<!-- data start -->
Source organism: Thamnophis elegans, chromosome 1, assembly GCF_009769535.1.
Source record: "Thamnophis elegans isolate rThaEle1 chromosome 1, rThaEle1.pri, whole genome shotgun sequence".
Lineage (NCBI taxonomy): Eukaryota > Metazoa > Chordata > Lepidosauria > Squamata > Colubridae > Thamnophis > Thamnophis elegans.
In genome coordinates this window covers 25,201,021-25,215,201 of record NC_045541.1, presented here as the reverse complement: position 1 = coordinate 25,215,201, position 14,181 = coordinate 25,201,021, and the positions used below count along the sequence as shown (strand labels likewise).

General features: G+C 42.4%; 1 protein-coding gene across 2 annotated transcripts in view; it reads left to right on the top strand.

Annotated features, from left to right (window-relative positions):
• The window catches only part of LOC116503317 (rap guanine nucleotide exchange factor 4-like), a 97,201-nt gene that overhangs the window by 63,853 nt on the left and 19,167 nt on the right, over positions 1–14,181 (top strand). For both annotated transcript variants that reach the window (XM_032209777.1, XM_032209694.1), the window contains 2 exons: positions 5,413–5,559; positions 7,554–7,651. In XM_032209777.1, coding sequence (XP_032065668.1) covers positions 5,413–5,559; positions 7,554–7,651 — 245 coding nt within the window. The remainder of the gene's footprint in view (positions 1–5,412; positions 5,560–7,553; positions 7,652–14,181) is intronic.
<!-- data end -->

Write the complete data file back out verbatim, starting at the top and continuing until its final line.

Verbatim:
Source organism: Thamnophis elegans, chromosome 1, assembly GCF_009769535.1.
Source record: "Thamnophis elegans isolate rThaEle1 chromosome 1, rThaEle1.pri, whole genome shotgun sequence".
Lineage (NCBI taxonomy): Eukaryota > Metazoa > Chordata > Lepidosauria > Squamata > Colubridae > Thamnophis > Thamnophis elegans.
In genome coordinates this window covers 25,201,021-25,215,201 of record NC_045541.1, presented here as the reverse complement: position 1 = coordinate 25,215,201, position 14,181 = coordinate 25,201,021, and the positions used below count along the sequence as shown (strand labels likewise).

General features: G+C 42.4%; 1 protein-coding gene across 2 annotated transcripts in view; it reads left to right on the top strand.

Annotated features, from left to right (window-relative positions):
• The window catches only part of LOC116503317 (rap guanine nucleotide exchange factor 4-like), a 97,201-nt gene that overhangs the window by 63,853 nt on the left and 19,167 nt on the right, over positions 1–14,181 (top strand). For both annotated transcript variants that reach the window (XM_032209777.1, XM_032209694.1), the window contains 2 exons: positions 5,413–5,559; positions 7,554–7,651. In XM_032209777.1, coding sequence (XP_032065668.1) covers positions 5,413–5,559; positions 7,554–7,651 — 245 coding nt within the window. The remainder of the gene's footprint in view (positions 1–5,412; positions 5,560–7,553; positions 7,652–14,181) is intronic.